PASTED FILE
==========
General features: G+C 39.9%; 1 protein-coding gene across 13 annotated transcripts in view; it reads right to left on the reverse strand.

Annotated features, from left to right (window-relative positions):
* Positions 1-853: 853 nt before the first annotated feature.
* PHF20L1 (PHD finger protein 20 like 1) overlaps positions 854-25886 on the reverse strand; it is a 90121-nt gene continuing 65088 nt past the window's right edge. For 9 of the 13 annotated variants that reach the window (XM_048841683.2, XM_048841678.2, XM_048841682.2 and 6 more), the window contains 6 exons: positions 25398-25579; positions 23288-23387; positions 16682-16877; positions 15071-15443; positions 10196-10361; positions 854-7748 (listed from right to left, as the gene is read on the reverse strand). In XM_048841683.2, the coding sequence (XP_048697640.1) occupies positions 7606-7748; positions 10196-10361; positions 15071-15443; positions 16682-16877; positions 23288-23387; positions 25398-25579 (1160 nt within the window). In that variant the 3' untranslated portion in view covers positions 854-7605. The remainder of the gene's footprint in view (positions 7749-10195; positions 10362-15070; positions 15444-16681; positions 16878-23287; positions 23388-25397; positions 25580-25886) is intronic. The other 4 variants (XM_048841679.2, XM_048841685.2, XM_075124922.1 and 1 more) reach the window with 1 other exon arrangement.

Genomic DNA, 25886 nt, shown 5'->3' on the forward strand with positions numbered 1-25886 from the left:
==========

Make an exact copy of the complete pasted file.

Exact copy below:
General features: G+C 39.9%; 1 protein-coding gene across 13 annotated transcripts in view; it reads right to left on the reverse strand.

Annotated features, from left to right (window-relative positions):
* Positions 1-853: 853 nt before the first annotated feature.
* PHF20L1 (PHD finger protein 20 like 1) overlaps positions 854-25886 on the reverse strand; it is a 90121-nt gene continuing 65088 nt past the window's right edge. For 9 of the 13 annotated variants that reach the window (XM_048841683.2, XM_048841678.2, XM_048841682.2 and 6 more), the window contains 6 exons: positions 25398-25579; positions 23288-23387; positions 16682-16877; positions 15071-15443; positions 10196-10361; positions 854-7748 (listed from right to left, as the gene is read on the reverse strand). In XM_048841683.2, the coding sequence (XP_048697640.1) occupies positions 7606-7748; positions 10196-10361; positions 15071-15443; positions 16682-16877; positions 23288-23387; positions 25398-25579 (1160 nt within the window). In that variant the 3' untranslated portion in view covers positions 854-7605. The remainder of the gene's footprint in view (positions 7749-10195; positions 10362-15070; positions 15444-16681; positions 16878-23287; positions 23388-25397; positions 25580-25886) is intronic. The other 4 variants (XM_048841679.2, XM_048841685.2, XM_075124922.1 and 1 more) reach the window with 1 other exon arrangement.

Genomic DNA, 25886 nt, shown 5'->3' on the forward strand with positions numbered 1-25886 from the left: